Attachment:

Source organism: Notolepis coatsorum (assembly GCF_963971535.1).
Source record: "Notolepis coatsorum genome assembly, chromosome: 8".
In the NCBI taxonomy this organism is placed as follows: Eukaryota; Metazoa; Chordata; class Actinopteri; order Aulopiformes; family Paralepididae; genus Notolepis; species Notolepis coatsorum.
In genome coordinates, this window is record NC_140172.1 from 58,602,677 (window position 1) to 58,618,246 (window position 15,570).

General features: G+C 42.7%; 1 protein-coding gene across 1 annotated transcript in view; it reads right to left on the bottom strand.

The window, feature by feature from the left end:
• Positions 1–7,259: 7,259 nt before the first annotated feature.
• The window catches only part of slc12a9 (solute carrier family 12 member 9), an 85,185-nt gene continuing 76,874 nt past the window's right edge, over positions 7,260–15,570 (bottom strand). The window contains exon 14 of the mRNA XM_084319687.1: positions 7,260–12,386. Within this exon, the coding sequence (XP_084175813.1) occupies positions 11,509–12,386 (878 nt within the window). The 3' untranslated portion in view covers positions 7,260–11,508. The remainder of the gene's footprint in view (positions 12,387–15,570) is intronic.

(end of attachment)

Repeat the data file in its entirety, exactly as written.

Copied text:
Source organism: Notolepis coatsorum (assembly GCF_963971535.1).
Source record: "Notolepis coatsorum genome assembly, chromosome: 8".
In the NCBI taxonomy this organism is placed as follows: Eukaryota; Metazoa; Chordata; class Actinopteri; order Aulopiformes; family Paralepididae; genus Notolepis; species Notolepis coatsorum.
In genome coordinates, this window is record NC_140172.1 from 58,602,677 (window position 1) to 58,618,246 (window position 15,570).

General features: G+C 42.7%; 1 protein-coding gene across 1 annotated transcript in view; it reads right to left on the bottom strand.

The window, feature by feature from the left end:
• Positions 1–7,259: 7,259 nt before the first annotated feature.
• The window catches only part of slc12a9 (solute carrier family 12 member 9), an 85,185-nt gene continuing 76,874 nt past the window's right edge, over positions 7,260–15,570 (bottom strand). The window contains exon 14 of the mRNA XM_084319687.1: positions 7,260–12,386. Within this exon, the coding sequence (XP_084175813.1) occupies positions 11,509–12,386 (878 nt within the window). The 3' untranslated portion in view covers positions 7,260–11,508. The remainder of the gene's footprint in view (positions 12,387–15,570) is intronic.